QBE Insurance (Australia) Ltd v Dust Diseases Tribunal of NSW  NSWCA 421
NSW Court of Appeal1
- The Court of Appeal overturned the decision of the Dust Diseases Tribunal which appointed a designated insurer pursuant to s 151AC of the Workers Compensation Act 1987 (Act) in circumstances where there was no dispute between insurers.
- Section 151AB of the Workers Compensation Act 1987 is a necessary consideration for the purposes of appointing a designated insurer pursuant to s 151AC of the Act, at least in respect of indivisible injuries.
In August 2010, Michael Costigan (plaintiff) filed a Further Amended Statement of Claim in the Dust Diseases Tribunal of New South Wales seeking damages in respect of the conditions of silicosis (divisible) and progressive massive fibrosis (indivisible). The plaintiff alleged exposure to dust containing silica during various periods of employment with Dai John Excavating & Co Pty Limited (Dai John) from August 1971 to October 1975.
However, the claim was specifically confined in respect of damage occasioned by exposure up until January 1974, coinciding with the end of the period for which QBE Insurance (Australia) Limited (QBE) provided workers compensation to Dai John. The subsequent workers compensation insurer could not be identified despite numerous attempts.
In April 2011, on application by the plaintiff, the former President of the Dust Diseases Tribunal of New South Wales appointed QBE as the designated insurer pursuant to s 151AC of the Act.
His Honour's decision was based inter alia on the basis that "QBE [was] the insurer which was last on risk at the last date of alleged relevant negligent exposure to silica."
QBE sought an order pursuant to s 69 of the Supreme Court Act 1970 that his Honour's order be quashed on the basis of a jurisdictional error and/or error of law on the face of the record.
Court of Appeal Decision
Macfarlan JA, who delivered the primary judgment, examined the effect of s 151AB of the Act and noted that it was a deeming provision, deeming an employer's liability to have arisen "when the worker was last employed by the employer in employment to the nature of which the disease was due." His Honour also noted that in the case of a divisible condition, s 151AB has the effect of imposing liability for the whole loss upon an insurer on risk at the time that the relevant employment ceased and relieving those insurers who were earlier on risk from liability for the share of the loss that they would otherwise have had to bear.2
However, his Honour noted that s 151AC is a machinery provision aimed at ensuring that an injured plaintiff is compensated promptly in circumstances where there is a dispute between two or more insurers as to which insurer is liable to provide indemnity in respect of the claim. In essence, the operation of s 151AC must be predicated upon the basis that there is a dispute between two or more insurers.
At some time prior to QBE providing insurance to Dai John, Associated General Contractors Insurance Co Ltd (AGC) was on risk. At no stage was it contended by either QBE or AGC that the other was liable to indemnify Dai John in respect of the claim. However, in his judgment at first instance, O'Meally P stated that "there are two insurers of Dai John and neither has agreed to indemnify it. Accordingly, one must assume that there is a dispute as to which insurer should indemnify it." Macfarlan JA held that there was no basis upon which his Honour could have made that assumption and there was therefore no basis on which his Honour could have concluded that there was a dispute between two or more insurers for the purposes of s 151AC of the Act. On that basis, his Honour's order appointing QBE as the designated insurer pursuant to s 151AC of the Act ought be quashed.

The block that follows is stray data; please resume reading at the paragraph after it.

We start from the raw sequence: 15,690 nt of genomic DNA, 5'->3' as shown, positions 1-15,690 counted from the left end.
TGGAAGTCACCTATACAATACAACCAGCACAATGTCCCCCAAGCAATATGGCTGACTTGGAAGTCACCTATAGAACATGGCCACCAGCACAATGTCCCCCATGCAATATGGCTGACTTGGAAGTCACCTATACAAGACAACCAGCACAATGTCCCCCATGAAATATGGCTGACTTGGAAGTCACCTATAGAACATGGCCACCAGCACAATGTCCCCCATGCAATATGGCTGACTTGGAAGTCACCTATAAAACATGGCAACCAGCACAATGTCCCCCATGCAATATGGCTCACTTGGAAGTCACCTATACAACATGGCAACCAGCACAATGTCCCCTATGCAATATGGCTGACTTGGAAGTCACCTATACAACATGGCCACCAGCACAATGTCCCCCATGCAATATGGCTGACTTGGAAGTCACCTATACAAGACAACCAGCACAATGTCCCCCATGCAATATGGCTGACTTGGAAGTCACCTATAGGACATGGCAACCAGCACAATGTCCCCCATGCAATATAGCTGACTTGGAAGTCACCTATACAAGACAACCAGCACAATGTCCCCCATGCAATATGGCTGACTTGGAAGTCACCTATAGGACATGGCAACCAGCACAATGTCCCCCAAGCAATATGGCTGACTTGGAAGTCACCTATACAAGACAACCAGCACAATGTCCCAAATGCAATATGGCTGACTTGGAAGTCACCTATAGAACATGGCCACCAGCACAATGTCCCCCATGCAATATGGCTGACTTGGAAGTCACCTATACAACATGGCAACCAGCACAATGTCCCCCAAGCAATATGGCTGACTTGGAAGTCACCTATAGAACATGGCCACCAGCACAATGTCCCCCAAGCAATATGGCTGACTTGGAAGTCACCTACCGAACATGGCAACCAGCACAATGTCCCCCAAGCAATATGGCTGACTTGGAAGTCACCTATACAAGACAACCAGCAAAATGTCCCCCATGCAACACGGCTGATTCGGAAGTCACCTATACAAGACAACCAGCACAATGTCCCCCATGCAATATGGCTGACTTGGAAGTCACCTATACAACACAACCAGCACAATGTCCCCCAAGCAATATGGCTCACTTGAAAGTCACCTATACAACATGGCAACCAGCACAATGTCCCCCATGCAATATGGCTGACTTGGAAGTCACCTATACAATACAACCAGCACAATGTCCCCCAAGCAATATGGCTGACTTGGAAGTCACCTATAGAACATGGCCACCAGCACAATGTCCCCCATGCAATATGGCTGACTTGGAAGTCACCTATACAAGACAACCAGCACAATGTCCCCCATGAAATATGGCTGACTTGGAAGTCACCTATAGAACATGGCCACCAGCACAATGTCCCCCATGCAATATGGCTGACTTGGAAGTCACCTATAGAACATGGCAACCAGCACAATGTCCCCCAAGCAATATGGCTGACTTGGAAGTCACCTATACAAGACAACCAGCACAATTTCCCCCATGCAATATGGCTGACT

However, Macfarlan JA made obiter comments to the effect that liability in respect of the plaintiff's divisible injuries should be taken to have arisen on the date upon which the claim for damages was confined (January 1974) and that as QBE was on risk at that time, it should be liable to indemnify Dai John in respect of that damage.
His Honour proposed that the orders made by O'Meally P be quashed with the plaintiff paying QBE's costs of the Court of Appeal proceedings.
Both Beazley and Meagher JJA agreed with the reasoning of his Honour Justice Macfarlan and the orders proposed. Obiter comments of Meagher JA suggested that it was still open as to whether or not ss 151AB and 151AC differentiate between divisible and indivisible injuries and whether or not QBE was still liable to indemnify Dai John at least in respect of the "divisible" injury of silicosis.
This decision confirms that a plaintiff is not able to artificially restrict his or her claim for damages for the purposes of choosing which policy of insurance should be triggered in respect of a claim for damages in respect of indivisible injuries such as mesothelioma, lung cancer or progressive massive fibrosis.
However, their Honours' obiter comments potentially leave it open for a plaintiff to "pick and choose" which insurer is liable to indemnify in respect of "divisible" injuries.
The potential impact of their Honours' obiter comments means that plaintiffs may be able to avoid the legislative objective of ss 151AB and 151AC of the Act notwithstanding the fact that divisible injuries are still "occupational diseases" within the meaning of the Act.
The obiter comments appear to overlook the unchallenged authority of Jordan CJ in Tame v Commonwealth Collieries Pty Ltd3 in which he held that silicosis was a disease of gradual process. Although silicosis may be a divisible condition, the fact remains that it is still a disease of gradual process and long latency and is therefore subject to the regime of s 151AB.
1 Beazley JA, Macfarlan JA and Meagher JA
2 Paragraph 11
3 (1947) 47 SR(NSW) 269
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